Sisif, a railwayman, and his son Elie fall in love with the beautiful Norma (who Sisif rescued from a train crash when a baby and raised as his daughter), with tragic results. Originally ... See full summary »
Gabriel de Gravone
In 1918 a simple Mongolian herdsman escapes to the hills after brawling with a western capitalist fur trader who cheats him. In 1920 he helps the partisans fight for the Soviets against the... See full summary »
The idle son of a rich businessman joins the army when the U.S.A. enters World War One. He is sent to France, where he becomes friends with two working-class soldiers. He also falls in love with a Frenchwoman, but has to leave her to move to the frontline.Written by
Philip Apps <email@example.com>
Is the highest grossing silent film of all time, making $22 million during its worldwide release See more »
When Jim is getting dressed in the hayloft for his date, Slim jokingly refers to him as "Mr. Hemingway". When the film was being made in 1924-25 Ernest Hemingway was becoming famous, but in the movie's time frame of 1917, he was still unknown. See more »
The skipper says for one of you guys to go get that Fritzie with the toy cannon.
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Metro-Goldwyn-Mayer gratefully acknowledges the splendid co-operation of the Second Division, United States Army and Air Service Units, Kelly Field. See more »
As each 'Big Parade' passes, it becomes increasingly more hollow
This movie traces three men from the same American town. The men are from different social and economic backgrounds. Jim (John Gilbert) is the rich son of a mill owner, 'Bull' (Tom O'Brian) is a bartender, and Slim (Darl Dane) is a riveter in construction work. When America joins the Great War in Europe all three enlist. As usual in movies of this type, there is a patriotic fervor in the town at the time that they join up. Jim's girl, Justyn (Claire Adams), is one of the first to assume that Jim will enlist and make her proud. This is the first use of the term, 'The Big Parade' on the movie's title cards—the big parade of patriotic people sending boys off to war. For the first 75 minutes of the movie, we get to really KNOW these three lovable and fun-loving guys, long before they actually go into any battle situations in Europe.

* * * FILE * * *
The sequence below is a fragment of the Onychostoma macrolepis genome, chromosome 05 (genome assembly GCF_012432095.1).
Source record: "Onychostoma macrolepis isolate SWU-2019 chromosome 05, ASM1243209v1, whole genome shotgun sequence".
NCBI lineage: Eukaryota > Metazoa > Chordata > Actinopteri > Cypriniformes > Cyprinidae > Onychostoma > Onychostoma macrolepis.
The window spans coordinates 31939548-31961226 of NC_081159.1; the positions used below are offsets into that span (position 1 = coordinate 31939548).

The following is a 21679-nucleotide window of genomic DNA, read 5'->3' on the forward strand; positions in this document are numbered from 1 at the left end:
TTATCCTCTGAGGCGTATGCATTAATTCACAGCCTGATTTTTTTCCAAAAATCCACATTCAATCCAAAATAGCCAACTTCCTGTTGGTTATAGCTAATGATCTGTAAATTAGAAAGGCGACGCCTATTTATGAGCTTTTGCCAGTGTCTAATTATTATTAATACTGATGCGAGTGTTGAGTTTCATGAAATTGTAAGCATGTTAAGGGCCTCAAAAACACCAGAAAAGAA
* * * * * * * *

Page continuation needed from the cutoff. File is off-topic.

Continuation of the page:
While in a French village waiting for a battle, Jim meets a villager, Melisande (Renee Adoree). The movie spends time with Jim and Melisande as they try to communicate with each other in two different languages and have lots of fun and laughs together. When Jim and his buddies are actually called into action, Jim promises Melisande that he will be back. The long convoys of trucks and marching soldiers advancing into battle is the second use of 'The Big Parade' on the movie's title cards.
The battle scenes are very well done showing bombing, large guns, mustard gas, aerial attacks, and hand-to hand combat. Much of the time, the three soldiers are in trenches or in bomb holes. When the commander orders one of them to clean out an enemy stronghold, the question is which one will be 'IT.' Slim sets up a spitting contest to determine which of the three will go. Slim easily wins--which means that he will go. When he doesn't return, his two friends become very anxious about him. Slim dies.
Bull later dies in another assault. Jim gets hurt in the leg and is sent to an army hospital in another 'Big Parade' sequence. While in the hospital, he finds out that it is near the village where he left Melisande. In a search of her, he only finds a deserted house in the bombed out village. He is again wounded and sent home. Of course, his homecoming is another 'Big Parade.' However, after the term is used several times on the movie's title cards, it becomes increasingly more hollow and sarcastic.
After seeing this movie and Vidor's The Crowd (1928), I am convinced that he was one of the really great SILENT directors! His movies stress beautiful images and bustling action rather than broad acting gestures. They are both playful and sad; the are replete with a realism that conveys genuine emotion.
As one watches these movies, they don't seem contrived; they seem to be about REAL PEOPLE living real lives. Vidor's magic seems to be in the WAY he captures people and events without the use of sound. At least in these two movies, he is not afraid to let the story unfold naturally. These movies seem as fresh today as they were when they were first released.
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